March is Women’s History Month. In this three-part mini-series, Fordham College at Lincoln Center's newspaper, The Observer-- interviewed FCLC professors about the female figures who inspired them. This last and final week, The Observer featured Assistant Professor of English Shonni Enelow speaking on British poet and Futurist Mina Loy.

Loy is well known for breaking through the masculine-dominated world of Futurism, a movement during the early 20th century that celebrated avant-garde and contemporary notions like technology and machines, ideas and subjects that were not readily talked about during that time.

Posted
AuthorGlenn Hendler
President Obama delivers the commencement address to graduates at all-female Barnard College, on the campus of Columbia University in New York May 14. Op-ed contributor Anne E. Fernald writes: ' Whatever crises higher education faces – and they are many – we will be better armed to face them if we remember why we value the humanities in the first place.' Richard Drew/AP/File

President Obama delivers the commencement address to graduates at all-female Barnard College, on the campus of Columbia University in New York May 14. Op-ed contributor Anne E. Fernald writes: ' Whatever crises higher education faces – and they are many – we will be better armed to face them if we remember why we value the humanities in the first place.'

Richard Drew/AP/File

Why I'm not afraid of Virginia Woolf – or the 'crisis' in the humanities - CSMonitor.com

Opinion Why I'm not afraid of Virginia Woolf – or the 'crisis' in the humanities A changing economy is precisely why we need young people educated in the humanities. These disciplines teach us to question – and better – the world around us. The crisis is not with the humanities. The crisis is with the failure to value them enough.

 

By Anne E. Fernald, Op-ed contributor / April 1, 2014

Click on title above to read the op-ed.

 

Source: http://www.csmonitor.com/Commentary/Opinio...
Posted
AuthorMartine Stern

Kathy Knapp, who received her PhD from Fordham’s English Department in 2007, has been awarded the Andrew J. Kappel Prize in Literary Criticism for her essay “The Business of Forgetting: Postwar Living Memorials and the Post-Traumatic Suburb in Chang-rae Lee’s Aloft.” Knapp is currently Assistant Professor of English at the University of Connecticut, as well as the Director of the Litchfield County Writers Project.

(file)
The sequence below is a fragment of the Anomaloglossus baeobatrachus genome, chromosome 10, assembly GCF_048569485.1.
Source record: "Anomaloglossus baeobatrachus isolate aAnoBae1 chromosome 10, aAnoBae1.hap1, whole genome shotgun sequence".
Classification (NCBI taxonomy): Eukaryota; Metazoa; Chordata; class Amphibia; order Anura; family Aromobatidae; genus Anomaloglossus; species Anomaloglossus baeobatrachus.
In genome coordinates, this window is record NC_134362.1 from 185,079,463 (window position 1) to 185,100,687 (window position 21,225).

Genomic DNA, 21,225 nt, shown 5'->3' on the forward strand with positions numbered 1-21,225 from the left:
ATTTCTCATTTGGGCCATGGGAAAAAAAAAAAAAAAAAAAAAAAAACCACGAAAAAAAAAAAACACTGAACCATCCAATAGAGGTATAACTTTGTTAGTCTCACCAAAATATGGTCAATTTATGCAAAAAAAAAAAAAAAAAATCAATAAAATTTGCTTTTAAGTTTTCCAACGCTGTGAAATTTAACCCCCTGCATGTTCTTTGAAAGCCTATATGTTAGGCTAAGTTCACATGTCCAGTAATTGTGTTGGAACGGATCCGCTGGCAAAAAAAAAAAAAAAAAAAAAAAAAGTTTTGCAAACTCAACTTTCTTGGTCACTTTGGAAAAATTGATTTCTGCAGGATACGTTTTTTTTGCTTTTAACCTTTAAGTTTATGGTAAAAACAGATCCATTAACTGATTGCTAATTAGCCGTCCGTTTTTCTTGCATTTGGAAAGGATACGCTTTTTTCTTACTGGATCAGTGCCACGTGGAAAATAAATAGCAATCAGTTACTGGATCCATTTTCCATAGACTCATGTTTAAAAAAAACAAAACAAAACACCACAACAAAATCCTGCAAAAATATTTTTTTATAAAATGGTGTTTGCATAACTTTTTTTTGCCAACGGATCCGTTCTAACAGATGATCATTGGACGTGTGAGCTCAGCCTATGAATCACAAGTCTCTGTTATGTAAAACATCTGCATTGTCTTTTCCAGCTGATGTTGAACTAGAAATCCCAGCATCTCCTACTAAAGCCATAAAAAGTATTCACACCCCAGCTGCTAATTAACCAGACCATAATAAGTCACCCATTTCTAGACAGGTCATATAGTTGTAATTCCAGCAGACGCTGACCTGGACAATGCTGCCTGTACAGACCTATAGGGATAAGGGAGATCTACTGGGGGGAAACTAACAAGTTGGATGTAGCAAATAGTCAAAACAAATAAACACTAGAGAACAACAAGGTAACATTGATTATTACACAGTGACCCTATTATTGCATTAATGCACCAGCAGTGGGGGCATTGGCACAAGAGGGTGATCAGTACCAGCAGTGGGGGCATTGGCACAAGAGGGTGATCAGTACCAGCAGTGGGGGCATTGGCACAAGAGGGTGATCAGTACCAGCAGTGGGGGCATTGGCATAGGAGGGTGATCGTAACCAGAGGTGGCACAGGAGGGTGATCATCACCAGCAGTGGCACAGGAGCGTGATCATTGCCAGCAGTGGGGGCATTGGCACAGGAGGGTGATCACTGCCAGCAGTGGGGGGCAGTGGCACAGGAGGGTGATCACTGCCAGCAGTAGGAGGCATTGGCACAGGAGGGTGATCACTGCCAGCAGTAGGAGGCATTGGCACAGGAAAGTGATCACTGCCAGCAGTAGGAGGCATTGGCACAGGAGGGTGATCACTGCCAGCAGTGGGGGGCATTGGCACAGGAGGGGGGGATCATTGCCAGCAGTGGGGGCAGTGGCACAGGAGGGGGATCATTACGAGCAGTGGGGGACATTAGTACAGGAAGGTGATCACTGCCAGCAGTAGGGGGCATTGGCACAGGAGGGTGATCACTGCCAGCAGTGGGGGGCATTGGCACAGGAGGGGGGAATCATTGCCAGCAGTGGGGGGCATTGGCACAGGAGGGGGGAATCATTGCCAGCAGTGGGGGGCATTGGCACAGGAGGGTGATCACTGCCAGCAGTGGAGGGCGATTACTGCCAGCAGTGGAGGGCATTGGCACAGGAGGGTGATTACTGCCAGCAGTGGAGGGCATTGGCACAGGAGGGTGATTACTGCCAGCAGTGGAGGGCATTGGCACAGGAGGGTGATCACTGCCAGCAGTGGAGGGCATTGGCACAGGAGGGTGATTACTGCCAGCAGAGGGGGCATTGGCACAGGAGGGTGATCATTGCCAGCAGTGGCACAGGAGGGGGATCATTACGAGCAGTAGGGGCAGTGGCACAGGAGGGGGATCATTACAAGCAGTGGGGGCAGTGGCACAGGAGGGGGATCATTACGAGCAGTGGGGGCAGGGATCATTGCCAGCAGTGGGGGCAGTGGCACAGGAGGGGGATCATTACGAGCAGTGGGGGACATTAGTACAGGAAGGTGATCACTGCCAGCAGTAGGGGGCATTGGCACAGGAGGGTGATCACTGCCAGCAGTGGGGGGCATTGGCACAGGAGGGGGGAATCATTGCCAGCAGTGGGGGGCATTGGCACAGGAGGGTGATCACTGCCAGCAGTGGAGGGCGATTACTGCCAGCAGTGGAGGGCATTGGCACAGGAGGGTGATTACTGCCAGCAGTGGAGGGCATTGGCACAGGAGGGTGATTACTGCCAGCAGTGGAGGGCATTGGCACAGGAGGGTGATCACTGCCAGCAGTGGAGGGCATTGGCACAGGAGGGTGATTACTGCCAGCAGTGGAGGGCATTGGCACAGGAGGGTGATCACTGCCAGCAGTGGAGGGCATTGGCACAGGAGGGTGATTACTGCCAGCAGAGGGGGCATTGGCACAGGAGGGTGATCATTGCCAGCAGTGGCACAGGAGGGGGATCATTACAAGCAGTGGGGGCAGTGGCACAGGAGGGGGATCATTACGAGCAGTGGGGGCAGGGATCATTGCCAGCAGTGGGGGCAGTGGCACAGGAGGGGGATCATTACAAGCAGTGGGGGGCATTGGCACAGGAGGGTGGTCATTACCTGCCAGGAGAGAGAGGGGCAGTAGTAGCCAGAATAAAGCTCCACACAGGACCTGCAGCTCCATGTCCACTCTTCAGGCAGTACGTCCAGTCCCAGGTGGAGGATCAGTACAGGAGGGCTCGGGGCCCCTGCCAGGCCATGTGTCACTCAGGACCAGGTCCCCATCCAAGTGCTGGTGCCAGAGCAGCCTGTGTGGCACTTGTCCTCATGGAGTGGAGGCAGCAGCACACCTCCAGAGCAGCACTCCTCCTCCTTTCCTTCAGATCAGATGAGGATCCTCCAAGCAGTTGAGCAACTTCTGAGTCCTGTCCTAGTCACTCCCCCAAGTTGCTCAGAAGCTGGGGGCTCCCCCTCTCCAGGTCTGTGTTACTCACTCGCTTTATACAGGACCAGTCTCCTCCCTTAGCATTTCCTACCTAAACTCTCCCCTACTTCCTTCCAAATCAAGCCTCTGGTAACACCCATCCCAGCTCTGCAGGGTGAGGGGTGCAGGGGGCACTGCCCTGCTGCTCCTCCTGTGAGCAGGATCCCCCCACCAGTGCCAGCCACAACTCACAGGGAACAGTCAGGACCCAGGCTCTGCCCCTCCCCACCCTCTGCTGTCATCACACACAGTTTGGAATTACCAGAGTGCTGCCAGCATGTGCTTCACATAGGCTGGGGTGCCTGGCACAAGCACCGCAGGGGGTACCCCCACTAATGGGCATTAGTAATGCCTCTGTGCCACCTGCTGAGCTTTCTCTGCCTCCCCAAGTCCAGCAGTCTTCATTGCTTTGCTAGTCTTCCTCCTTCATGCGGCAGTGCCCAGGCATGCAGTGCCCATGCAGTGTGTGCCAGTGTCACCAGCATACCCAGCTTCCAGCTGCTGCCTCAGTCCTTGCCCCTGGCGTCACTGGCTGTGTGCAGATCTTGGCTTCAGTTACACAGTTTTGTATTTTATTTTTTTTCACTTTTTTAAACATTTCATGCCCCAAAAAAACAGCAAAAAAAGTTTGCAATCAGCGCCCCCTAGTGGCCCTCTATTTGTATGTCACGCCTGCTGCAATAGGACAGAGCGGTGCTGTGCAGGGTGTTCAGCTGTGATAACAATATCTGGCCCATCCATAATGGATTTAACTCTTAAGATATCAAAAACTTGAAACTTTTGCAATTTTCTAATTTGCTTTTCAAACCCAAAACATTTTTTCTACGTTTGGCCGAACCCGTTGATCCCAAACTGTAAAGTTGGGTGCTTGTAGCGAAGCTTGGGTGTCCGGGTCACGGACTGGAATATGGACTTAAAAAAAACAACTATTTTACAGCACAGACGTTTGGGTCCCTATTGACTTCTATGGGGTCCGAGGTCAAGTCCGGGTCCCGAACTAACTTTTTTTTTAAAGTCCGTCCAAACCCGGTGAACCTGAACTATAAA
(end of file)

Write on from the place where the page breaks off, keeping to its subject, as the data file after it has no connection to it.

Twentieth-Century Literature, a journal of literary criticism, awards the prize each year to the author of an essay deemed to have made the most significant contribution to the study of 20th century literature. The journal’s editorial board chooses candidates, and each year a prominent literary critic makes the final decision. This year’s judge was Houston Baker, Distinguished University Professor of English and African American and Diaspora Studies at Vanderbilt University. His most recent books include: Turning South Again, I Don’t Hate the South and Betrayal: How Black Intellectuals Have Abandoned the Ideals of the Civil Rights Era. Baker has served as President of the Modern Language Association and editor of American Literature.

Aloft.jpg

Professor Baker refers in his comments on the essay to Knapp’s “capacious and original analyses” of Chang-rae Lee’s novel, concluding that “the intellectual achievement of “The Business of Forgetting: Postwar Living Memorials and the Post-Traumatic Suburb in Chang-rae Lee’s Aloft” is a model of reading beyond the taunts of snarky journalistic criticism and inept canonical comparisons. It is a bright and shining exemplar of deft critical excavation. One can only exclaim, Bravo!”

We in the Fordham English department can only echo Professor Baker: Bravo!

Posted
AuthorGlenn Hendler

 
Fordham University Announces

Voices Up Picture.jpg

Voices Up!
New Poems Set to Music

In collaboration with Poets Out Loud

Fifth Annual Event

Wednesday April 16th, 7:30 pm

 

Music by TIGUE Percussion, Kyle Vegter, and Lawrence Kramer

Poems by 2013 winners of Fordham University Press Poets Out Loud Prizes 
Sara Michas-Martin and Peter Streckfus
 
Performed by TIGUE Percussion

Matt Evans, Amy Garapic and Carson Moody, with Kjersti Kveli, soprano

Admission Free
Fordham University—Lincoln Center
NW Corner 60th St. and Columbus Ave.
12th Floor Lounge

Posted
AuthorMartine Stern
CategoriesEvents